The importance of the extreme weather and climate change have been the center of debate for many years. The world superpowers have worked on this matter to get an appropriate resolution. Are those efforts enough to detain the extreme weather?
Although it is known how the mother nature can react, it seems the world has not reached bottom about this topic. The unconsciousness and ignorance could be important factors in the ongoing problem of extreme weather.
What Are the Causes of Extreme Weather?
The causes of the recent climate changes are variable. Nevertheless, the main attributions are the highest concentrations of greenhouse gases and aerosols in the atmosphere. Additionally, global changes to land surface, such as deforestation, industry, and contamination are others that contribute to the extreme weather.
A 2015 study published in Nature Climate Change, states:
Nearly 18 percent of the average daily extremes of precipitation over land is traced to the observed temperature increase since the 1700s, which occur primarily from human influence. For every 35.6°F of warming the ratio of precipitation extremes that is traced to human impact rises to almost 40 percent.
“Likewise, today about 75 percent of the moderate daily hot extremes over land are attributable to warming. It is the rarest and extreme events for which the largest fraction is anthropogenic, and that contribution increases nonlinearly with further warming.”
The Effect of Extreme Weather
The consequences of an extreme weather are irremediable and catastrophic. It can result in the devastation of an entire population, failure of the economic, political and health systems. Moreover, it causes irreversible damage to nature.
The extreme weather is divided into two main categories. The heat waves that can cause dehydration, hyperthermia, heat stroke and heat cramps while the cold waves could cause hypothermia and starvation.
The 2003 European heat wave, known as the hottest summer in Europe ever recorded, killed over 35,000 people. The 2010 Russian heat wave, which hit temperatures of 100°F, left more than 10,000 people dead.
More recent events occurred in May 2015, in India, a heat wave in combination with the El Nino killed over 2,000 people and in the same year in June, Pakistan also suffered from this heat wave which sadly coincided with the month of Ramadan. During this religious observation Muslims fast and not drink during daylight hours, the extreme weather resulted in the loss of 2,000 lives.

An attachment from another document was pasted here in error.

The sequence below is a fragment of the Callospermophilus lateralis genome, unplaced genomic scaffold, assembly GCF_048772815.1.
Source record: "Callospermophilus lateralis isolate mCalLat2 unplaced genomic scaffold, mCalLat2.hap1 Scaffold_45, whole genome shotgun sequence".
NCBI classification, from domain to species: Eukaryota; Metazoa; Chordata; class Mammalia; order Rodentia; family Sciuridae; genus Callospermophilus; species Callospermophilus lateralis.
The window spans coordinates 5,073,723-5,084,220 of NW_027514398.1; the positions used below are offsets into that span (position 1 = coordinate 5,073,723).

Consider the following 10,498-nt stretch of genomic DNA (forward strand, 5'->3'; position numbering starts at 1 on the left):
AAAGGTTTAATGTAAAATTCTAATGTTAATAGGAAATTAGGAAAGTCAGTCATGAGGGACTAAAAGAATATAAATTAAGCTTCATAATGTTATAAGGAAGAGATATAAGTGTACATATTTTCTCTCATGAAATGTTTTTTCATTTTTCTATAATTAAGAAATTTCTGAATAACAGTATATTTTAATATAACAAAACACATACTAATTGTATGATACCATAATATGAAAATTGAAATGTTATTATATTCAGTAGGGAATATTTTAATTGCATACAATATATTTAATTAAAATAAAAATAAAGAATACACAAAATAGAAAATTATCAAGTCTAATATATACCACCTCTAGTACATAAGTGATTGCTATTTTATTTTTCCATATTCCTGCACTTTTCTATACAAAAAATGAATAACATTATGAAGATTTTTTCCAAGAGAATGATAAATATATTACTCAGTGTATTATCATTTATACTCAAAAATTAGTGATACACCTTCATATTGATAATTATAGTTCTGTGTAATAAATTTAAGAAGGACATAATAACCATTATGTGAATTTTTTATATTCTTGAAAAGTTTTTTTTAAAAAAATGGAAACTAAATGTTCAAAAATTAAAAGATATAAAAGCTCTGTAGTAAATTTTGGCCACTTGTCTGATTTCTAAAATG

It is less severe than heat waves but still contemporary fatal cold wave events have occurred. In January 2017, Europeans had to face temperatures fallen in –47°F that resulted in over 72 casualties. Just the year before, the Asian continent suffered a cold wave that left at least a hundred deaths.
In a recent study by The Lancet, entitled, Planetary Health revealed that by 2071, 150,000 deaths annually could be expected in Europe due to extreme weather disaster-related events.
Written by Bassil Sockar
Edited by Cathy Milne
New Scientist: European heatwave caused 35,000 deaths
Reuters: 2010 Russia heat wave due to natural variability: U.S
Hindustan Times: Heatwave claims over 1,100 across country, temperatures soaring
ABC News: Russian heatwave killed 11,000 people
The Weather Network: India’s deadly heatwave nears end as monsoon arrives
Daily Times: After more than 1,100 deaths, people raise their hands in prayer for rain
Relief Web: High temperatures and extreme weather continue
SAMAA TV: Cold wave kills at least 20 across Europe
Featured and Top Image Courtesy of Ted Eytan’s Flickr Page – Creative Commons License.